The first product I chose was ALC-1016: Name That State! File Folder Game. My kids have been using a lot of different things to memorize their states and capitals but we didn’t have any interactive game to play together for it. I really love to add games to our homeschool day, so I was happy to try this out.
I printed the game out, but we didn’t color the game board. The game suggests using different colored paper circles (cut out using a hole punch) as board markers. We tore up full-coverage-sticky sticky notes instead because my kindergartener is a notorious board-bumper – there is no way we would make it through a game without tiny, weightless game pieces being scattered. The torn up sticky notes work great.
This game worked really well for all three kids to play together because each child can play at their level. My kindergartener just had to name where the state is located and started to be able to recognize some regions, too. My 7 and 10-year-old children named the state’s location, initials, and capital.
Here it is, looking beautiful when colored:
The second product I chose was ALC-1048: The Art of Quilling (3D). My kids have been interested in quilling since we saw historical clothing that incorporated quilling. Funny thing – when we were actually doing the quilling project my kids noticed how similar it looks to certain traditional Chinese clothing fasteners.
This is a downloadable product, so it doesn’t come with supplies that you might like to buy to make quilling easier. YMMV – it depends on how rustic, or how true-to-old-fashioned you want to be. As I’ll explain, my older child wanted to be rustic, but my middle and younger children really benefited from me buying some fairly inexpensive modern quilling tools to go along with the Homeschool in the Woods instructions and pattern. I bought precut quilling paper to make things easy on me.
We used the suggested old-fashioned quilling method, which is basically taking a stick and splitting it just a bit, but that was frustrating for my 2nd grader. My 5th grader liked doing it the old-fashioned way with the stick, since he’s a fan of old-fashioned things in general. My 2nd grader used a modern quilling tool and that made things easy for her. She had no problem after that. With the modern quilling tool and quilling disk, even my kindergartener could do this project with a little help from me. Again, I separately bought some precut paper to go along with the project because I didn’t want to stand there and cut strips of paper. I felt like it was worth it to buy the precut paper. This project was SO FUN.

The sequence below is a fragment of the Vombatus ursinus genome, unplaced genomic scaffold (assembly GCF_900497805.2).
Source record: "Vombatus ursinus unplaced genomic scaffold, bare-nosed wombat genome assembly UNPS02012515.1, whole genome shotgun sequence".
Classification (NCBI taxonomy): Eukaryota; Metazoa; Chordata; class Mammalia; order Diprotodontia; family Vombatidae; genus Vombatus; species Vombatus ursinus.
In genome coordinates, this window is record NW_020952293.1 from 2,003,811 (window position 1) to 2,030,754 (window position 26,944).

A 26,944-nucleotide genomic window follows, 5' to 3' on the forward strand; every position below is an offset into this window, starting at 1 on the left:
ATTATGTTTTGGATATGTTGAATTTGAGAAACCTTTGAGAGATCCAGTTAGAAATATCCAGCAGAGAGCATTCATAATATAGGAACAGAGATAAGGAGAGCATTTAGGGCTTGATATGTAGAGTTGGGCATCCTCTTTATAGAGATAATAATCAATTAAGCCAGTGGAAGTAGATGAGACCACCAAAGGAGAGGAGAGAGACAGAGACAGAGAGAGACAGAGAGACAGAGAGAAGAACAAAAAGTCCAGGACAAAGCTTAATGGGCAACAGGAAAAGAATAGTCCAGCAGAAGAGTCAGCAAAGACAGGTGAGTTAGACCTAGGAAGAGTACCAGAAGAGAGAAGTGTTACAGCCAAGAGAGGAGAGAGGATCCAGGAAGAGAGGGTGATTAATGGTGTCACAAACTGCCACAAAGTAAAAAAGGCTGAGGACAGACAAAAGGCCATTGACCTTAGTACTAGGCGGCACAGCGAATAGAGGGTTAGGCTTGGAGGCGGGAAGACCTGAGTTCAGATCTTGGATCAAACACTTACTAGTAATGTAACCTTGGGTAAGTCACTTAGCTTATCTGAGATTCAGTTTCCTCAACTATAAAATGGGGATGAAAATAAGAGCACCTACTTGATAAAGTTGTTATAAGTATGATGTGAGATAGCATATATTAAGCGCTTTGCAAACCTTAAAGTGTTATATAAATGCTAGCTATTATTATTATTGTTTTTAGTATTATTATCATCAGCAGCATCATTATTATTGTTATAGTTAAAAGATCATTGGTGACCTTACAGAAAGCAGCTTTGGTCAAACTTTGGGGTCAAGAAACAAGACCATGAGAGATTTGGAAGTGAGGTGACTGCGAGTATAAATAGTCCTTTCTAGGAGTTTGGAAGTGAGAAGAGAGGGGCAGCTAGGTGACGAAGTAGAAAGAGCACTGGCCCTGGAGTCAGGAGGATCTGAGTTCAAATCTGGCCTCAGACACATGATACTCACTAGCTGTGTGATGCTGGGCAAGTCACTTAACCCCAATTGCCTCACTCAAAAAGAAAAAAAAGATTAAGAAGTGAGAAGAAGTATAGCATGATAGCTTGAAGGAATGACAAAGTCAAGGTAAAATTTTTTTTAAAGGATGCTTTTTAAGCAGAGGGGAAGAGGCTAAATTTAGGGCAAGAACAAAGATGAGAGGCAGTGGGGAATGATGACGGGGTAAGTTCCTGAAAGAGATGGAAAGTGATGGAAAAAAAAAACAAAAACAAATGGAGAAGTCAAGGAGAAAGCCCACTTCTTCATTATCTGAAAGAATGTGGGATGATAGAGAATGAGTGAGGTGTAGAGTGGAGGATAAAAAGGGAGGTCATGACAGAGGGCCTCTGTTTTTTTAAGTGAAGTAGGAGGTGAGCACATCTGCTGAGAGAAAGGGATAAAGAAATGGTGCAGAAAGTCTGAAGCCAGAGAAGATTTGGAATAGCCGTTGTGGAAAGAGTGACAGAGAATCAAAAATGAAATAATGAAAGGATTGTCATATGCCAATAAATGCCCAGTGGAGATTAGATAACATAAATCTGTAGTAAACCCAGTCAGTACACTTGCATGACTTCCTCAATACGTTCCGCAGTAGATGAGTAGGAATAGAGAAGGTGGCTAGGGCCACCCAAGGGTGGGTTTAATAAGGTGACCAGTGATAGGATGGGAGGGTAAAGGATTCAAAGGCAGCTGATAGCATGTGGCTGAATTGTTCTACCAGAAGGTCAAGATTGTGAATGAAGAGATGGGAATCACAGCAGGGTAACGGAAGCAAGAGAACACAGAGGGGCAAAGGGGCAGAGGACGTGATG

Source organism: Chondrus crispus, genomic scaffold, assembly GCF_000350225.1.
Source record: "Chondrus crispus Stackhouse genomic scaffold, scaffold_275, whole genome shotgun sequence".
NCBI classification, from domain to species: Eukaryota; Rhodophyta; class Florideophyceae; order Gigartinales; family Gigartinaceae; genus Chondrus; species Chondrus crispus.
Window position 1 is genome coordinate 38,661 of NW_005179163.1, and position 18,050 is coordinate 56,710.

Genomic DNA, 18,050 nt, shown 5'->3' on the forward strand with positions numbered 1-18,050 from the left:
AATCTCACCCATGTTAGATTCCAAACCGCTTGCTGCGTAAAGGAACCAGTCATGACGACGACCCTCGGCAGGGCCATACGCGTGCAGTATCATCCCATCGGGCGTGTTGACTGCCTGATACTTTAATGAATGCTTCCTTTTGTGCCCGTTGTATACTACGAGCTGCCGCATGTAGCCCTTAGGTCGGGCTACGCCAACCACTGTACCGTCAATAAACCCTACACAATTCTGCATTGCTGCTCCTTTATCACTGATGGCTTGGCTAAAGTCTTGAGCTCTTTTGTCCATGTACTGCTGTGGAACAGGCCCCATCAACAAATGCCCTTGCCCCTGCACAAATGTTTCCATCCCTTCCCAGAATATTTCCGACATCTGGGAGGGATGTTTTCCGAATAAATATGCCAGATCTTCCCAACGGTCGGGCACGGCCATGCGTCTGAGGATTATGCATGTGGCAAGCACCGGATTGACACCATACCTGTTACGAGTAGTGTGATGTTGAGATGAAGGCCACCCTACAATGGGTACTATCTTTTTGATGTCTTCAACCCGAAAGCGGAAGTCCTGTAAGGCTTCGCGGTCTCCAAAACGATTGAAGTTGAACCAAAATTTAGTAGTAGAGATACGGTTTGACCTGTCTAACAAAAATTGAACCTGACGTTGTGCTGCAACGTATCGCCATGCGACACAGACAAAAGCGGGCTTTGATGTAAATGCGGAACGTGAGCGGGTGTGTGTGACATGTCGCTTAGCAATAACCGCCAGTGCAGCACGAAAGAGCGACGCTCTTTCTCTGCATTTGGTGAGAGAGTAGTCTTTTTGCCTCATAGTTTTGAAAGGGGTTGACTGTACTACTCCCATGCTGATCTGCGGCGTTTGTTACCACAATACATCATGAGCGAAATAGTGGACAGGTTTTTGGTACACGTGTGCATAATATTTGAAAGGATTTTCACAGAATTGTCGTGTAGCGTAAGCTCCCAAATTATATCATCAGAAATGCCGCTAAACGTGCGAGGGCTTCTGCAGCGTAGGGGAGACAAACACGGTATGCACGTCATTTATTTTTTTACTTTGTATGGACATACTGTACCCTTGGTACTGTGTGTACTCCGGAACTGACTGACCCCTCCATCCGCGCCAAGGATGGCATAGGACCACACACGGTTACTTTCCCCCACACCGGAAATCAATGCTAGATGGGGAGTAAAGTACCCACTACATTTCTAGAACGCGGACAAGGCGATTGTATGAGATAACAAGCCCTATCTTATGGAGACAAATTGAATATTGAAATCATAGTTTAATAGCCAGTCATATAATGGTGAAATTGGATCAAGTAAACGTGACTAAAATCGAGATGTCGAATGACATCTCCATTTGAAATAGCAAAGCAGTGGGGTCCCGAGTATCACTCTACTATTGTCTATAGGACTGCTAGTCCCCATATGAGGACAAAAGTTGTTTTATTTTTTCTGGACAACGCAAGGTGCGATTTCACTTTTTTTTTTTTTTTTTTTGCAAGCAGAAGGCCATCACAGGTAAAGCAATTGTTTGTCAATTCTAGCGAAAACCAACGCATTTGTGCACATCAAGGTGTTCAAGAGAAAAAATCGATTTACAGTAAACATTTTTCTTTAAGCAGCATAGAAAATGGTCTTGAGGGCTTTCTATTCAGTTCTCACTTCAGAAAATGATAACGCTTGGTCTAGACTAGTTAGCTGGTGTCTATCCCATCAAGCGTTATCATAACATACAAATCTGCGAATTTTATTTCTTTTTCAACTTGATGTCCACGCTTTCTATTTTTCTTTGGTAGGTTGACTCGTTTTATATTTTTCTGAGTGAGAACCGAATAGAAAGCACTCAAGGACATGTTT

This is the old-fashioned stick quilling:
Here are two really short videos so you can see how my 2nd grader struggled at first, but quickly got on.
First starting out:
After she caught on:
Again, the precut paper and quilling tool are NOT INCLUDED in the downloadable product from Homeschool in the Woods, but they went together really well. The instructions from Homeschool in the Woods, and the simple pattern, were perfect for my kids.
My kids didn’t follow the color directions or even all the directions. They did their own thing and made flowers in the colors they wanted. They added a sun in the corner because that’s what life is about when you’re 7, right?
The project turned out really cute. I can’t seem to get a picture that shows how really cute it is. My kids were really proud of it. It took them a while to complete it, and we now have a special “quilling tub” in our craft area, which they keep returning to. I think it’s good for developing hand-eye coordination.
Next year I want to take my younger girls through another year of American history (based on American Girl dolls) and I will be returning to a lot of these Á La Carte products. There are so many that we could try, and they are all reasonably priced.
These two look really fun: